A major emphasis of the lake association has been water quality. Each lake is tested on a regular basis for clarity, phosphorous, and occasionally for e-coli. Results are tabulated with the Michigan Lake and Streams. Another priority has been the control of exotics, both loosestrife and the Eurasian Milfoil. Exotics if left unchecked will cause major problems to our lakes

Following are additional reasons for supporting the Hamilton Lakes Association.

*Adopt a County Road-The Lake Assn. conducts road litter cleanups on 573 and roads surrounding the 3 lakes
*Lake Assn. has secured matching grants that have used to improve channels and private waterfronts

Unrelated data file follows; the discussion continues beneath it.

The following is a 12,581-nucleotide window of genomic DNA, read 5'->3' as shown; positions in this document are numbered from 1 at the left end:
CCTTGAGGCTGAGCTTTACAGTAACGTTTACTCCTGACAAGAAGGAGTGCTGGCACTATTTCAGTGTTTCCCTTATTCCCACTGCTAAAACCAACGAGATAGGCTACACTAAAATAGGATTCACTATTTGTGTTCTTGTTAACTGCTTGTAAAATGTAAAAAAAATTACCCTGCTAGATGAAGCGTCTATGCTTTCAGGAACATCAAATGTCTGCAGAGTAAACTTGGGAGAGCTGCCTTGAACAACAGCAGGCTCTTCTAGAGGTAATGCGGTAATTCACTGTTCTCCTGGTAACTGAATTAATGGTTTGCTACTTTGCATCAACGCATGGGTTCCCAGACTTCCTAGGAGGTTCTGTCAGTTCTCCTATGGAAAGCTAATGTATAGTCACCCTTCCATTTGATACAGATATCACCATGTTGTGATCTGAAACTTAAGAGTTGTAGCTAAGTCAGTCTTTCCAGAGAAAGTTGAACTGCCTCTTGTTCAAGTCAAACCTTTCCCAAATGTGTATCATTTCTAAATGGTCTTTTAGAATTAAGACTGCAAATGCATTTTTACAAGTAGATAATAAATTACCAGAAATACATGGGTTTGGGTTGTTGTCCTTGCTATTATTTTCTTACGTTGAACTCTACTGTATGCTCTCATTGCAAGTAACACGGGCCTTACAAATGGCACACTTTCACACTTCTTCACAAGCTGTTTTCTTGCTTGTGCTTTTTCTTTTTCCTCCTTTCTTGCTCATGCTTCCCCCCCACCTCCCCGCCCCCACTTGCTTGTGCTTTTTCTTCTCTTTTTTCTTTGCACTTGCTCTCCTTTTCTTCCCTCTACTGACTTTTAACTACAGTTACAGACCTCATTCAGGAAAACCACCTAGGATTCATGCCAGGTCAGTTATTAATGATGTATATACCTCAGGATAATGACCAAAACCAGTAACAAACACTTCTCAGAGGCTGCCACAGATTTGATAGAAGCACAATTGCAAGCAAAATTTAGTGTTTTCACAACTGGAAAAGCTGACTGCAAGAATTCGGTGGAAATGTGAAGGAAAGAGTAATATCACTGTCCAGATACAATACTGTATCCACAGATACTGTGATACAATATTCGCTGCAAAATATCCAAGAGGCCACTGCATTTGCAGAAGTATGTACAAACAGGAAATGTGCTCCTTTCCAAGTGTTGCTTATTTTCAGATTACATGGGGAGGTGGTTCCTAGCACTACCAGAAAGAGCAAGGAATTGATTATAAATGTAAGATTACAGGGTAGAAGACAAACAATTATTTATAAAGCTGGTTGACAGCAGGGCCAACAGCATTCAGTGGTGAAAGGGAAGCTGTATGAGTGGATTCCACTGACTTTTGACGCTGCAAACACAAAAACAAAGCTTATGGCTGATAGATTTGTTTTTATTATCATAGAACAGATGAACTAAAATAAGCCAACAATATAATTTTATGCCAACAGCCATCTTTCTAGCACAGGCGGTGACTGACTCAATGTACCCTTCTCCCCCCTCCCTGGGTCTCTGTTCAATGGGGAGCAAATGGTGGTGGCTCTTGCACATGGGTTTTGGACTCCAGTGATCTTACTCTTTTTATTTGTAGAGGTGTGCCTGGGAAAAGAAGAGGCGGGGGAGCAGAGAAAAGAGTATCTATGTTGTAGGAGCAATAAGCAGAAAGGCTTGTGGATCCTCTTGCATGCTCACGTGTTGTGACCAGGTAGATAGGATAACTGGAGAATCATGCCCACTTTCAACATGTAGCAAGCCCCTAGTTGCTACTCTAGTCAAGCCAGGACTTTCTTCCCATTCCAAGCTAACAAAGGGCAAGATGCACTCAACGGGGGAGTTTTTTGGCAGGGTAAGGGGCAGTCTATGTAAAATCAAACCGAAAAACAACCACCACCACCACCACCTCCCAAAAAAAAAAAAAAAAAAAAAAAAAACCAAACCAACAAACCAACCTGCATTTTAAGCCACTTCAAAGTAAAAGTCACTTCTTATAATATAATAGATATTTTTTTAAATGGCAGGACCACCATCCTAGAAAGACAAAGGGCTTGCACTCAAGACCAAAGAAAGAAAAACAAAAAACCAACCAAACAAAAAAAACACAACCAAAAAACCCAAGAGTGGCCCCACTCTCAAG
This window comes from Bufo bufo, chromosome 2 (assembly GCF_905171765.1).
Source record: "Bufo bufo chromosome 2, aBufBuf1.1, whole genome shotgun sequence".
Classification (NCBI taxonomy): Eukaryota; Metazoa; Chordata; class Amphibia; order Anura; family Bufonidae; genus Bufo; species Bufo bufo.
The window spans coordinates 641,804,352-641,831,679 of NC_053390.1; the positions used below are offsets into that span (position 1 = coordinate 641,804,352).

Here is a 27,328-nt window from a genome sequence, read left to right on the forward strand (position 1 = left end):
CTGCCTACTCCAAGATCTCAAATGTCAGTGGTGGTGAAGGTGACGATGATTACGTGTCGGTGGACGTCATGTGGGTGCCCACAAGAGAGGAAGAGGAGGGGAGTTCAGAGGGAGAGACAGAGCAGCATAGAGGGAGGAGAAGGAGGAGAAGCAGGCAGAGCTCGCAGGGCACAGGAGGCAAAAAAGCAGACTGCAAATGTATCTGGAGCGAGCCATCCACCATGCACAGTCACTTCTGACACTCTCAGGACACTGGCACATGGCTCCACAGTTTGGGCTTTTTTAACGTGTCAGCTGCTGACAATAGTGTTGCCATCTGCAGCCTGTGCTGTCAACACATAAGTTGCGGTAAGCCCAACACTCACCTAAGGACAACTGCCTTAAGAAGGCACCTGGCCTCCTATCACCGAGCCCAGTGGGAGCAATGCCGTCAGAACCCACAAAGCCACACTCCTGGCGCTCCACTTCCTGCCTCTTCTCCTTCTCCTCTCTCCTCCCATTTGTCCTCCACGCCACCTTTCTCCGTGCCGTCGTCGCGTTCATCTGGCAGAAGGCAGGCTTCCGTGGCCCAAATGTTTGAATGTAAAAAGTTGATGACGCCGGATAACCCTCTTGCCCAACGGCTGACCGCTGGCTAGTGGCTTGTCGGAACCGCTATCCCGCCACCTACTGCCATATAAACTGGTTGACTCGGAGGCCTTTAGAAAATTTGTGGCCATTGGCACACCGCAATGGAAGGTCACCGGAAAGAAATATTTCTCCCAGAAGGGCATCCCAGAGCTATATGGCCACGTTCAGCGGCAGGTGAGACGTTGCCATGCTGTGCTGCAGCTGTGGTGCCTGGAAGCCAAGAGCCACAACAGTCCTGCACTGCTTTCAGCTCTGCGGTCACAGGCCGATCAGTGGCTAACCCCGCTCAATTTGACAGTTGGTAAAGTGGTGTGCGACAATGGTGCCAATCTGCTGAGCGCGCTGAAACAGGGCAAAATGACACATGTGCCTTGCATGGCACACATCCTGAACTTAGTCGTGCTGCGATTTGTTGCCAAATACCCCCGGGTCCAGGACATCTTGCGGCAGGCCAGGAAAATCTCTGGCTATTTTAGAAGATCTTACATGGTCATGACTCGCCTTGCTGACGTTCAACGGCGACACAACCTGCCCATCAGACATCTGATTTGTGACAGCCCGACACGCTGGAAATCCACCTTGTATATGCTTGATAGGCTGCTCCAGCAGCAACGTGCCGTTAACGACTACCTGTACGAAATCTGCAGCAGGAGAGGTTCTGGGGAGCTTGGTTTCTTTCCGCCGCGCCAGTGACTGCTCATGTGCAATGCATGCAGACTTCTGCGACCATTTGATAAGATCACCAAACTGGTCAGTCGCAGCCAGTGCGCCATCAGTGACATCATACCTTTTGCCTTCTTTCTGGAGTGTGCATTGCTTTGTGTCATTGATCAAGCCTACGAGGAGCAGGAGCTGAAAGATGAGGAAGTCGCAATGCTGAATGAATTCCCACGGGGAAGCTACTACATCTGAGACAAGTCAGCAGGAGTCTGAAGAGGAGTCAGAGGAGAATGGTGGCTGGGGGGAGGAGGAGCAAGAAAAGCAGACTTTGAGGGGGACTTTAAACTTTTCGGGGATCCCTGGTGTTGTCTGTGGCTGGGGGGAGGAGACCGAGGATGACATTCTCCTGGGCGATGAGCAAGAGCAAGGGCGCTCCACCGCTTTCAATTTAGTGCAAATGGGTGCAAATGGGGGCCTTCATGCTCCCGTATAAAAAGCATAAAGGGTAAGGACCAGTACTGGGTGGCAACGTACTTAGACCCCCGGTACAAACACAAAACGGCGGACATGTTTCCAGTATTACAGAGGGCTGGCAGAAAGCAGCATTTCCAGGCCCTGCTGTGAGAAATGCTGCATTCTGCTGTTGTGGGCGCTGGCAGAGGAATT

*Lake Assn. has partnered with the Sheriff Dept. on boat inspections and water safety
*Lake Assn. has provided signage for "no wake zones" and at boat launches
*Lake Assn.'s kiosk near Kramer's Three Lakes bar is the area information center
*Lake Assn. has cooperated with Norway Fire Dept. installing a dry hydrant for winter fire protection
*Lake Assn. did the initial natural gas survey-today we have DTE gas service
*Lake Assn. provides educational information through meetings, newsletters, and special mailing
*Lake Assn. has worked with state highway dept. and county road commission to improve safety and reduced speed limits.
*Lake Assn. has paid for required permits i.e. the dam, channel improvements
*Lake Assn. sponsors an annual boat parade and a community picnic
*Lake Assn. has been involved in two fish studies conducted by the DNR
*Lake Assn. holds a general meeting once a year for members and prospective members
*Your Lake Assn. is well respected on a State and Upper Peninsula level for its program of keeping the lakes clean and safe. We are not in the business of law enforcement.